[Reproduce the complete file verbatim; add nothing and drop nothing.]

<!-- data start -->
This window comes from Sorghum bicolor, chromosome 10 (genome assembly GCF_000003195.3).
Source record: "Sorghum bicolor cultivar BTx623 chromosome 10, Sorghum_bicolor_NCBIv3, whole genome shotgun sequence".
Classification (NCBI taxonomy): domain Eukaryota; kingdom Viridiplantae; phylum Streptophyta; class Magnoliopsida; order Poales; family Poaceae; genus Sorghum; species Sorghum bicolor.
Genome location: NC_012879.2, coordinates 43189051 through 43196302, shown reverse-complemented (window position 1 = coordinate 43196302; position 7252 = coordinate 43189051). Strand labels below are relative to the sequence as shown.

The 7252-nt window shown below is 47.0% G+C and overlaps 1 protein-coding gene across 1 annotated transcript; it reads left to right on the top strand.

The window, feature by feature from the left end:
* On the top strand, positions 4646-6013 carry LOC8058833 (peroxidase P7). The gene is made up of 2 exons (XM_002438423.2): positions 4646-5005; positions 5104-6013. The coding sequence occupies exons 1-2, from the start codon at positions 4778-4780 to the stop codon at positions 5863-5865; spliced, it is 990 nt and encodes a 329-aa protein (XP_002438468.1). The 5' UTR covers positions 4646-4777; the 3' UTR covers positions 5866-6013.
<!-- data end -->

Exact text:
This window comes from Sorghum bicolor, chromosome 10 (genome assembly GCF_000003195.3).
Source record: "Sorghum bicolor cultivar BTx623 chromosome 10, Sorghum_bicolor_NCBIv3, whole genome shotgun sequence".
Classification (NCBI taxonomy): domain Eukaryota; kingdom Viridiplantae; phylum Streptophyta; class Magnoliopsida; order Poales; family Poaceae; genus Sorghum; species Sorghum bicolor.
Genome location: NC_012879.2, coordinates 43189051 through 43196302, shown reverse-complemented (window position 1 = coordinate 43196302; position 7252 = coordinate 43189051). Strand labels below are relative to the sequence as shown.

The 7252-nt window shown below is 47.0% G+C and overlaps 1 protein-coding gene across 1 annotated transcript; it reads left to right on the top strand.

The window, feature by feature from the left end:
* On the top strand, positions 4646-6013 carry LOC8058833 (peroxidase P7). The gene is made up of 2 exons (XM_002438423.2): positions 4646-5005; positions 5104-6013. The coding sequence occupies exons 1-2, from the start codon at positions 4778-4780 to the stop codon at positions 5863-5865; spliced, it is 990 nt and encodes a 329-aa protein (XP_002438468.1). The 5' UTR covers positions 4646-4777; the 3' UTR covers positions 5866-6013.